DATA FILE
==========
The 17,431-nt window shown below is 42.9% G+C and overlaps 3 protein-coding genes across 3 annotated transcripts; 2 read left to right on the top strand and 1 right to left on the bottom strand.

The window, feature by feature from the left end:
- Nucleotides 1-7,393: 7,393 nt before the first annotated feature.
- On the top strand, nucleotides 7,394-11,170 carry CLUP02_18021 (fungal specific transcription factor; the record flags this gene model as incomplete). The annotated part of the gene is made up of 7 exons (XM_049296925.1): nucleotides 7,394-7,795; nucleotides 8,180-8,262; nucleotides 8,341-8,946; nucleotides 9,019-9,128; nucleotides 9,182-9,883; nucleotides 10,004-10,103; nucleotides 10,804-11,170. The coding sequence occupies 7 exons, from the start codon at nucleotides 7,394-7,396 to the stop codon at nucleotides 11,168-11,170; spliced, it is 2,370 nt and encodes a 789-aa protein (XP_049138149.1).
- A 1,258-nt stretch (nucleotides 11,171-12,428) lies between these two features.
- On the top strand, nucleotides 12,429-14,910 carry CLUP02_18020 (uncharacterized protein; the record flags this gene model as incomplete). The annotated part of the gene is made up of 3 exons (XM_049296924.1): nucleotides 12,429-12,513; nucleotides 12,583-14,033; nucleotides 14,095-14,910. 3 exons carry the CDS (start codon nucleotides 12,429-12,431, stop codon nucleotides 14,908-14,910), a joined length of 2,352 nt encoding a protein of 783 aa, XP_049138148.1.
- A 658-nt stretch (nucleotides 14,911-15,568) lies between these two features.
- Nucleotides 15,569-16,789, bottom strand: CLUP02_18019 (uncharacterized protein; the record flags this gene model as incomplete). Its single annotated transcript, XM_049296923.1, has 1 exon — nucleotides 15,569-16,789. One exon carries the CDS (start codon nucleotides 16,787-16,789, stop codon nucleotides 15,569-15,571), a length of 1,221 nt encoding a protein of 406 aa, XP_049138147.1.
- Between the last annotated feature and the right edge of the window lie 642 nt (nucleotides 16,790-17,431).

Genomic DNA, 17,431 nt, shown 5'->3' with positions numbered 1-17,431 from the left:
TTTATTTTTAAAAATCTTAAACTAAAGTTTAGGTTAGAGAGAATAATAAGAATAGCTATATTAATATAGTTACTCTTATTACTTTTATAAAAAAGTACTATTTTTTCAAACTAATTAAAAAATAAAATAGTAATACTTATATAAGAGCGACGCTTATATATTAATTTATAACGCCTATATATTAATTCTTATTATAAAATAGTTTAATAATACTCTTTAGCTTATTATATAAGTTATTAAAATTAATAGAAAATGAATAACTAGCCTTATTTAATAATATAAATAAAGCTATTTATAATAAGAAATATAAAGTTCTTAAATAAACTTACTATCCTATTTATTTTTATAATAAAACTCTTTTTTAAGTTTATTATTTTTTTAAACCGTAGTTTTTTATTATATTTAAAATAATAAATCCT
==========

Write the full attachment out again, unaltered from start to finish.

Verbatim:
The 17,431-nt window shown below is 42.9% G+C and overlaps 3 protein-coding genes across 3 annotated transcripts; 2 read left to right on the top strand and 1 right to left on the bottom strand.

The window, feature by feature from the left end:
- Nucleotides 1-7,393: 7,393 nt before the first annotated feature.
- On the top strand, nucleotides 7,394-11,170 carry CLUP02_18021 (fungal specific transcription factor; the record flags this gene model as incomplete). The annotated part of the gene is made up of 7 exons (XM_049296925.1): nucleotides 7,394-7,795; nucleotides 8,180-8,262; nucleotides 8,341-8,946; nucleotides 9,019-9,128; nucleotides 9,182-9,883; nucleotides 10,004-10,103; nucleotides 10,804-11,170. The coding sequence occupies 7 exons, from the start codon at nucleotides 7,394-7,396 to the stop codon at nucleotides 11,168-11,170; spliced, it is 2,370 nt and encodes a 789-aa protein (XP_049138149.1).
- A 1,258-nt stretch (nucleotides 11,171-12,428) lies between these two features.
- On the top strand, nucleotides 12,429-14,910 carry CLUP02_18020 (uncharacterized protein; the record flags this gene model as incomplete). The annotated part of the gene is made up of 3 exons (XM_049296924.1): nucleotides 12,429-12,513; nucleotides 12,583-14,033; nucleotides 14,095-14,910. 3 exons carry the CDS (start codon nucleotides 12,429-12,431, stop codon nucleotides 14,908-14,910), a joined length of 2,352 nt encoding a protein of 783 aa, XP_049138148.1.
- A 658-nt stretch (nucleotides 14,911-15,568) lies between these two features.
- Nucleotides 15,569-16,789, bottom strand: CLUP02_18019 (uncharacterized protein; the record flags this gene model as incomplete). Its single annotated transcript, XM_049296923.1, has 1 exon — nucleotides 15,569-16,789. One exon carries the CDS (start codon nucleotides 16,787-16,789, stop codon nucleotides 15,569-15,571), a length of 1,221 nt encoding a protein of 406 aa, XP_049138147.1.
- Between the last annotated feature and the right edge of the window lie 642 nt (nucleotides 16,790-17,431).

Genomic DNA, 17,431 nt, shown 5'->3' with positions numbered 1-17,431 from the left:
TTTATTTTTAAAAATCTTAAACTAAAGTTTAGGTTAGAGAGAATAATAAGAATAGCTATATTAATATAGTTACTCTTATTACTTTTATAAAAAAGTACTATTTTTTCAAACTAATTAAAAAATAAAATAGTAATACTTATATAAGAGCGACGCTTATATATTAATTTATAACGCCTATATATTAATTCTTATTATAAAATAGTTTAATAATACTCTTTAGCTTATTATATAAGTTATTAAAATTAATAGAAAATGAATAACTAGCCTTATTTAATAATATAAATAAAGCTATTTATAATAAGAAATATAAAGTTCTTAAATAAACTTACTATCCTATTTATTTTTATAATAAAACTCTTTTTTAAGTTTATTATTTTTTTAAACCGTAGTTTTTTATTATATTTAAAATAATAAATCCT